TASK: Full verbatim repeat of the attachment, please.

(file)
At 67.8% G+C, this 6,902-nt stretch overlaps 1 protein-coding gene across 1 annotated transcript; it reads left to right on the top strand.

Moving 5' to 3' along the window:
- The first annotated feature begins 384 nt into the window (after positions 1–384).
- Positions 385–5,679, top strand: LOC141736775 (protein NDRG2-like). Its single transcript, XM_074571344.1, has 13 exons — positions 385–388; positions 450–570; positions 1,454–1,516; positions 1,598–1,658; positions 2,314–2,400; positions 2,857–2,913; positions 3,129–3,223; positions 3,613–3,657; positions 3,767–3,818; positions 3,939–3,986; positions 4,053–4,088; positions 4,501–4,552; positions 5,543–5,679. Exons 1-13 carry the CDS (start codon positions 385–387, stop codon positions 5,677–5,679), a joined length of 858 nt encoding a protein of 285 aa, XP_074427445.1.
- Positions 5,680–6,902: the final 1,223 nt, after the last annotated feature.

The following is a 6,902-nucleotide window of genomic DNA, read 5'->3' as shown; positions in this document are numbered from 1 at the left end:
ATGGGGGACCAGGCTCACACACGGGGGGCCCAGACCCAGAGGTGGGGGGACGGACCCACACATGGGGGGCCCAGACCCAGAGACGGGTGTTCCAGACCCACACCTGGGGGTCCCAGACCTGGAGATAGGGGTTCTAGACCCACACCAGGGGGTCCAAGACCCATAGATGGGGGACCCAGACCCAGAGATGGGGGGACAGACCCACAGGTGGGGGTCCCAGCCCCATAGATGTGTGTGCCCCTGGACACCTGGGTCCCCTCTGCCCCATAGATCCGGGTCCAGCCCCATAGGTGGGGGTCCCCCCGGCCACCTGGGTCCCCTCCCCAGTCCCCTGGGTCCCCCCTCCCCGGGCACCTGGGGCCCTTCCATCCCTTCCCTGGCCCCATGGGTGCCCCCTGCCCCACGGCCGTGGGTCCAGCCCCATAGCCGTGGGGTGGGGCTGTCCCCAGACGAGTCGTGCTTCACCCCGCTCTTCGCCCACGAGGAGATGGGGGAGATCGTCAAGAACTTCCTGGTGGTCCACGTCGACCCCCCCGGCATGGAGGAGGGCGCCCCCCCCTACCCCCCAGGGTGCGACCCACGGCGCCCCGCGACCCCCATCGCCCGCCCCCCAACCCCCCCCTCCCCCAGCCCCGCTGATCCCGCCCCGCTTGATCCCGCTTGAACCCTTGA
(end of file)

At 67.8% G+C, this 6,902-nt stretch overlaps 1 protein-coding gene across 1 annotated transcript; it reads left to right on the top strand.

Moving 5' to 3' along the window:
- The first annotated feature begins 384 nt into the window (after positions 1–384).
- Positions 385–5,679, top strand: LOC141736775 (protein NDRG2-like). Its single transcript, XM_074571344.1, has 13 exons — positions 385–388; positions 450–570; positions 1,454–1,516; positions 1,598–1,658; positions 2,314–2,400; positions 2,857–2,913; positions 3,129–3,223; positions 3,613–3,657; positions 3,767–3,818; positions 3,939–3,986; positions 4,053–4,088; positions 4,501–4,552; positions 5,543–5,679. Exons 1-13 carry the CDS (start codon positions 385–387, stop codon positions 5,677–5,679), a joined length of 858 nt encoding a protein of 285 aa, XP_074427445.1.
- Positions 5,680–6,902: the final 1,223 nt, after the last annotated feature.

The following is a 6,902-nucleotide window of genomic DNA, read 5'->3' as shown; positions in this document are numbered from 1 at the left end:
ATGGGGGACCAGGCTCACACACGGGGGGCCCAGACCCAGAGGTGGGGGGACGGACCCACACATGGGGGGCCCAGACCCAGAGACGGGTGTTCCAGACCCACACCTGGGGGTCCCAGACCTGGAGATAGGGGTTCTAGACCCACACCAGGGGGTCCAAGACCCATAGATGGGGGACCCAGACCCAGAGATGGGGGGACAGACCCACAGGTGGGGGTCCCAGCCCCATAGATGTGTGTGCCCCTGGACACCTGGGTCCCCTCTGCCCCATAGATCCGGGTCCAGCCCCATAGGTGGGGGTCCCCCCGGCCACCTGGGTCCCCTCCCCAGTCCCCTGGGTCCCCCCTCCCCGGGCACCTGGGGCCCTTCCATCCCTTCCCTGGCCCCATGGGTGCCCCCTGCCCCACGGCCGTGGGTCCAGCCCCATAGCCGTGGGGTGGGGCTGTCCCCAGACGAGTCGTGCTTCACCCCGCTCTTCGCCCACGAGGAGATGGGGGAGATCGTCAAGAACTTCCTGGTGGTCCACGTCGACCCCCCCGGCATGGAGGAGGGCGCCCCCCCCTACCCCCCAGGGTGCGACCCACGGCGCCCCGCGACCCCCATCGCCCGCCCCCCAACCCCCCCCTCCCCCAGCCCCGCTGATCCCGCCCCGCTTGATCCCGCTTGAACCCTTGA